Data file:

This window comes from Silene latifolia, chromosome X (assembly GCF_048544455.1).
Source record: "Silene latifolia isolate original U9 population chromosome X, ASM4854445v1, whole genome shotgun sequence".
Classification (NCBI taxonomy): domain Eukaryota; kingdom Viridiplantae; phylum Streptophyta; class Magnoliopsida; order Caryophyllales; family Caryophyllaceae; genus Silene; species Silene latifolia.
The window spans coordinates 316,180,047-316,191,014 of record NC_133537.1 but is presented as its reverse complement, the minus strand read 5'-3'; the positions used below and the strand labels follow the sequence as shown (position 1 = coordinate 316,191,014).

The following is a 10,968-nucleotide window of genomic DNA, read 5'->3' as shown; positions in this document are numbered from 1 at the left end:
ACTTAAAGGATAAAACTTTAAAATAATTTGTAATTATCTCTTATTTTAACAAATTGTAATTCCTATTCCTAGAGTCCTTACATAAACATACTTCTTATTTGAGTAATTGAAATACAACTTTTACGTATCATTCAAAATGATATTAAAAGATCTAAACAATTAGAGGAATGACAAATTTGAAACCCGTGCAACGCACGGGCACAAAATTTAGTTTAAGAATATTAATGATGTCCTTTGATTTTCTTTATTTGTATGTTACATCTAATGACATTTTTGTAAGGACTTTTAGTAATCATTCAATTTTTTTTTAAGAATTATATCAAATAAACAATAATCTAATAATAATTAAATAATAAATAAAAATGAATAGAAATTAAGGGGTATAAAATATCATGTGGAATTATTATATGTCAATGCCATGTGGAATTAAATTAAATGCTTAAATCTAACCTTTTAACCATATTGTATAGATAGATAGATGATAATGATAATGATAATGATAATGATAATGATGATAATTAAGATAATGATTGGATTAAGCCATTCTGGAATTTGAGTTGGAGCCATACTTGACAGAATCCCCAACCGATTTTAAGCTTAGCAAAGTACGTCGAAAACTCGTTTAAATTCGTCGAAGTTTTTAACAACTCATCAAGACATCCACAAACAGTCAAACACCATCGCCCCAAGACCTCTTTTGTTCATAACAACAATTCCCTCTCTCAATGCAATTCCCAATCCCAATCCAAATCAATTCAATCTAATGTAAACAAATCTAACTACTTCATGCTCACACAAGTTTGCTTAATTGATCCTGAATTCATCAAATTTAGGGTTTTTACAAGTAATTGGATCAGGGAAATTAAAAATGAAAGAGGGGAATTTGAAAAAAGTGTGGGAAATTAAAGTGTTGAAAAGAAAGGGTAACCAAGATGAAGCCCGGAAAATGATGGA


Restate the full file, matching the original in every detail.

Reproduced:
This window comes from Silene latifolia, chromosome X (assembly GCF_048544455.1).
Source record: "Silene latifolia isolate original U9 population chromosome X, ASM4854445v1, whole genome shotgun sequence".
Classification (NCBI taxonomy): domain Eukaryota; kingdom Viridiplantae; phylum Streptophyta; class Magnoliopsida; order Caryophyllales; family Caryophyllaceae; genus Silene; species Silene latifolia.
The window spans coordinates 316,180,047-316,191,014 of record NC_133537.1 but is presented as its reverse complement, the minus strand read 5'-3'; the positions used below and the strand labels follow the sequence as shown (position 1 = coordinate 316,191,014).

The following is a 10,968-nucleotide window of genomic DNA, read 5'->3' as shown; positions in this document are numbered from 1 at the left end:
ACTTAAAGGATAAAACTTTAAAATAATTTGTAATTATCTCTTATTTTAACAAATTGTAATTCCTATTCCTAGAGTCCTTACATAAACATACTTCTTATTTGAGTAATTGAAATACAACTTTTACGTATCATTCAAAATGATATTAAAAGATCTAAACAATTAGAGGAATGACAAATTTGAAACCCGTGCAACGCACGGGCACAAAATTTAGTTTAAGAATATTAATGATGTCCTTTGATTTTCTTTATTTGTATGTTACATCTAATGACATTTTTGTAAGGACTTTTAGTAATCATTCAATTTTTTTTTAAGAATTATATCAAATAAACAATAATCTAATAATAATTAAATAATAAATAAAAATGAATAGAAATTAAGGGGTATAAAATATCATGTGGAATTATTATATGTCAATGCCATGTGGAATTAAATTAAATGCTTAAATCTAACCTTTTAACCATATTGTATAGATAGATAGATGATAATGATAATGATAATGATAATGATAATGATGATAATTAAGATAATGATTGGATTAAGCCATTCTGGAATTTGAGTTGGAGCCATACTTGACAGAATCCCCAACCGATTTTAAGCTTAGCAAAGTACGTCGAAAACTCGTTTAAATTCGTCGAAGTTTTTAACAACTCATCAAGACATCCACAAACAGTCAAACACCATCGCCCCAAGACCTCTTTTGTTCATAACAACAATTCCCTCTCTCAATGCAATTCCCAATCCCAATCCAAATCAATTCAATCTAATGTAAACAAATCTAACTACTTCATGCTCACACAAGTTTGCTTAATTGATCCTGAATTCATCAAATTTAGGGTTTTTACAAGTAATTGGATCAGGGAAATTAAAAATGAAAGAGGGGAATTTGAAAAAAGTGTGGGAAATTAAAGTGTTGAAAAGAAAGGGTAACCAAGATGAAGCCCGGAAAATGATGGA